the yanks sure know how to screw the actual ipr holders, while the usual lapdogs of the chinese bay at the moon.
---------- Forwarded message ----------
To: Rajeev Srinivasan <firstname.lastname@example.org>
Our loss, US's gain
The Pioneer Edit Desk
Jan 7 06
While all attention is riveted on the furore over CPI(M) leader Brinda Karat's diabolical attempt to denigrate and discredit Ayurveda and Ayurvedic drugs which together are rapidly gaining popularity and posing a challenge to multinational drug companies, few would have noticed that an American firm has surreptitiously patented Jeevani, an Indian herbal formulation with regenerative properties.
The Kani tribe of Kerala had harnessed native knowledge and used indigenous plants to create this wonder diet supplement. Subsequently, Tropical Botanical Garden and Research Institute, in collaboration with the tribe, had developed Jeevani as a packaged product. That was nearly a decade ago. Although a local patent was procured, nobody bothered to take note of patent laws that have come into force in the post-WTO era.
The American firm, Good Earth Companies Inc, has made full use of this lapse and, after patenting the brand, released its own product labelled as 'Jeevani Jolt 1000' whose ingredients are the same as those in the original Indian formulation.
Technically, Good Earth has not violated any law. Given the smash-and-grab attitude of American enterprise, it would be silly to expect any US firm to be guided by ethics. If anybody is to blame, it is the sprawling bureaucracy of India which is too slothful to respond to the changing times. By the time a file makes its way from one desk to another in its inexorable journey through the hierarchy of India's babudom, someone somewhere would have outwitted those charged with - and paid by taxpayers - to protect India's interests.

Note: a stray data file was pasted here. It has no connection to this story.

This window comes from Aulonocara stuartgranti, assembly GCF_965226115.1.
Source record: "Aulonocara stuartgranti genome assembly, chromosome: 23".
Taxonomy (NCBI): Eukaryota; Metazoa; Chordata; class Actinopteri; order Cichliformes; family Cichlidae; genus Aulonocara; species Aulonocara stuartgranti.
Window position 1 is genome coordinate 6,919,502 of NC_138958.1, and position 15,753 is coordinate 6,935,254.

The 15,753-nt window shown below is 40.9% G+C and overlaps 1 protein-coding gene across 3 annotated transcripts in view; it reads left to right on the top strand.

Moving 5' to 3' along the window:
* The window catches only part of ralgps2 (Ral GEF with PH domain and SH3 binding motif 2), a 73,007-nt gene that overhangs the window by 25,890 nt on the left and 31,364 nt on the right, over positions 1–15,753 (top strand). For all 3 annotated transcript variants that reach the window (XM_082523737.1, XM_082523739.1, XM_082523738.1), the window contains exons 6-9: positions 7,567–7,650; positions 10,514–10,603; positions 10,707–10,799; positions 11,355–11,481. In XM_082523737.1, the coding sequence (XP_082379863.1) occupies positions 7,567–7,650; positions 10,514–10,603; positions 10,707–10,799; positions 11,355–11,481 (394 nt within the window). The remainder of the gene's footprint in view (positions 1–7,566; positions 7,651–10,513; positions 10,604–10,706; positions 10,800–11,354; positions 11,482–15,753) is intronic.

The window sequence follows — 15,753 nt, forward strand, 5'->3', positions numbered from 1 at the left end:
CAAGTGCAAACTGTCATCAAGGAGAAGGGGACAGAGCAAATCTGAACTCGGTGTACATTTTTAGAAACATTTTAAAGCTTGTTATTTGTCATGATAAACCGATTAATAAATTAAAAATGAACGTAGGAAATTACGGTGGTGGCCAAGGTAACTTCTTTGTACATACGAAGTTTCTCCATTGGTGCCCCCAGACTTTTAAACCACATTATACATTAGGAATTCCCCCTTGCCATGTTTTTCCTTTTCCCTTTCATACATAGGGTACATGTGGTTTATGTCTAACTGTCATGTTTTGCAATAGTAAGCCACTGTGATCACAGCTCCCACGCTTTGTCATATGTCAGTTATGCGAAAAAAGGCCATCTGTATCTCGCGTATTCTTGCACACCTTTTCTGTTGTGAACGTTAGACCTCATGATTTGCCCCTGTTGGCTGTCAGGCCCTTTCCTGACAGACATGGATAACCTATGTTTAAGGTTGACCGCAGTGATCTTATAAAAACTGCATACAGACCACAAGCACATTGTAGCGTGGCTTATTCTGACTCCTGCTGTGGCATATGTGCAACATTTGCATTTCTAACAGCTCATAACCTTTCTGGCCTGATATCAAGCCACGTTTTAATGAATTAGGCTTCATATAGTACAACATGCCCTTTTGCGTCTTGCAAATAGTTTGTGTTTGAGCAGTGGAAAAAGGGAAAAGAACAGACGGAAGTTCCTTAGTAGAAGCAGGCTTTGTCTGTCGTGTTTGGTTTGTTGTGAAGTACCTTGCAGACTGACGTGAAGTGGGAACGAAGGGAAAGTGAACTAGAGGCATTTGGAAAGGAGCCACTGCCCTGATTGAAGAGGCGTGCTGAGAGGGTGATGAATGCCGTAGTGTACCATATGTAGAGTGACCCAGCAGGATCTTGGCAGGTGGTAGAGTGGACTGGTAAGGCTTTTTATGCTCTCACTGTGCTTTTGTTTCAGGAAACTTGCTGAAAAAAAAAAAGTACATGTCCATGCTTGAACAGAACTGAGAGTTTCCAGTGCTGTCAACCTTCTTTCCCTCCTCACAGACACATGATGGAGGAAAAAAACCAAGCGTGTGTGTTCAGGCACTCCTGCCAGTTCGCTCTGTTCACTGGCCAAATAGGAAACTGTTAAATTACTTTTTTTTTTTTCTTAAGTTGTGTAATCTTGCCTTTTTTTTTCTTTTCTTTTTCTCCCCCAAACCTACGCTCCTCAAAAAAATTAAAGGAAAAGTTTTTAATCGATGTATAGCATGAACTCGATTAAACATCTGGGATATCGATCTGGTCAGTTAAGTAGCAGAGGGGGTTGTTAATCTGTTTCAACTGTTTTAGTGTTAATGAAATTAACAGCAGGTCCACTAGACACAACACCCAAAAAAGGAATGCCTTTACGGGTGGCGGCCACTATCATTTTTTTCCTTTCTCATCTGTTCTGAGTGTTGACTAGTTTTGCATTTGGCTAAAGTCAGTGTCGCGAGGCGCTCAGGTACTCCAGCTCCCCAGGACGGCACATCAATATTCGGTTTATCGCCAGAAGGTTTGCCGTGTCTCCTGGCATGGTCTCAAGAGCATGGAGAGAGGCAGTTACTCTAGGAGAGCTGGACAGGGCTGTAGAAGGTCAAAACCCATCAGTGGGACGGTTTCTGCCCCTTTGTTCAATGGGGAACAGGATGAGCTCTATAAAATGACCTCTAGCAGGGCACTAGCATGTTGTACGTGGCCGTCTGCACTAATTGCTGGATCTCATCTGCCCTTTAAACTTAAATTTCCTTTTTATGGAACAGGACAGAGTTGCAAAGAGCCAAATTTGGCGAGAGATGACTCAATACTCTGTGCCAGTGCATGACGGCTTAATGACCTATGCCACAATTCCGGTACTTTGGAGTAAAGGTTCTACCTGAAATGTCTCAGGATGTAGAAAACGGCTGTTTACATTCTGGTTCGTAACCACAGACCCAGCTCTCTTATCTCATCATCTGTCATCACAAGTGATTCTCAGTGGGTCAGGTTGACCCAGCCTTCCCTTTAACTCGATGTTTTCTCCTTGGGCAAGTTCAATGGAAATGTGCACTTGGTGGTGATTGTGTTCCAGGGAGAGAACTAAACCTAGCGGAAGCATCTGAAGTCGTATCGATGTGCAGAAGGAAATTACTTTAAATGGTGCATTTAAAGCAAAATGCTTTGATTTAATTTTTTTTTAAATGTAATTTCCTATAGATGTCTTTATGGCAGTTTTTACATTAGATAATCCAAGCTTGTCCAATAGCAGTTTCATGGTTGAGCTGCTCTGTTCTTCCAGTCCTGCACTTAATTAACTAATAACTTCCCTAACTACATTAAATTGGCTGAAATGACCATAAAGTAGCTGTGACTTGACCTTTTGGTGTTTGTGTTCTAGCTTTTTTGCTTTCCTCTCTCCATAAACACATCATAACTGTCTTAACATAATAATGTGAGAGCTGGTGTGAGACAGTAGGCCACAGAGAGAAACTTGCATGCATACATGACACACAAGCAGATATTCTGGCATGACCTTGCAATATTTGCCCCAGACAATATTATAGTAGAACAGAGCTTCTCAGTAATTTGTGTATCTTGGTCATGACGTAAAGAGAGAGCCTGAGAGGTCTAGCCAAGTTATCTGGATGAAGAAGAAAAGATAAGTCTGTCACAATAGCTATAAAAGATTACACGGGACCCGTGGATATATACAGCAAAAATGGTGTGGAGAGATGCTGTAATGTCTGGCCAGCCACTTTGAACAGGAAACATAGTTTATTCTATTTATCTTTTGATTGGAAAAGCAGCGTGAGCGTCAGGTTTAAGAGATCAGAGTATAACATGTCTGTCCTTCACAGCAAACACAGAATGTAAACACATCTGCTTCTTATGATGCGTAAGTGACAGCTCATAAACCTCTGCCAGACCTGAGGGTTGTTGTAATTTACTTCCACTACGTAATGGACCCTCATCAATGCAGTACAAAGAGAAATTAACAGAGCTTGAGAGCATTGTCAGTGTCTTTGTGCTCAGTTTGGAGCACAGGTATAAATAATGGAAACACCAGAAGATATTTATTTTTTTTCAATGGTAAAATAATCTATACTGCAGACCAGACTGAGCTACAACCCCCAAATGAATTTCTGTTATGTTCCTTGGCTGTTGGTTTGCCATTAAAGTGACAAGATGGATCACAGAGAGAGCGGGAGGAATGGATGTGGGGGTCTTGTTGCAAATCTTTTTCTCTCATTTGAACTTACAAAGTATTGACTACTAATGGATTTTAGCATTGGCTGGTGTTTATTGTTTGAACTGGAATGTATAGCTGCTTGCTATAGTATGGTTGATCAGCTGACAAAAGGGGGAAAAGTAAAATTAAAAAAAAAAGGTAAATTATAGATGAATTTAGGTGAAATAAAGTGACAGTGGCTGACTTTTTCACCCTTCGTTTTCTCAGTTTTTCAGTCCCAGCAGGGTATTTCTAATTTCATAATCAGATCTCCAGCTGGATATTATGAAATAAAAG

We have seen this happening in the past with Neem, Haldi and Basmati being patented and our babudom waking up from their paid-for-slumber with a start only after reports appeared in the media. This time, too, we can expect our bureaucrats to feign ignorance and their political bosses to voice faux indignation.
There are other reasons, too, why we continue to lose out on indigenous medicines, often to foreign firms. To begin with, Indian systems of medicine are poorly documented. Modern medicine demands proof on the efficacy of a particular formulation, which is most often not documented in the case of traditional drugs. The Government's effort to overcome this obstacle through a partnership between CSIR, ICMR and Department of Ayush is welcome, but the pace is far too slow to merit any applause.
Moreover, the marketing of indigenous medicines is poor. A last point: Indigenous systems have not cultivated a culture of quality control as is understood in the context of modern, consumer-driven markets.
We need to introduce standardisation across industry. The State drug controller's establishment does not have the expertise to check Ayurvedic samples. The Government is at last talking about creating the post of an additional director-general in the proposed National Drug Authority and four AYUSH inspectors. But given the snail's pace at which Government works, and the pro-active campaign by MNCs to prevent the emergence of indigenous medicines as a challenger to their hegemony, adequately backed by the campaign of calumny launched by their stooges in the Left, we can only wait for all this to happen.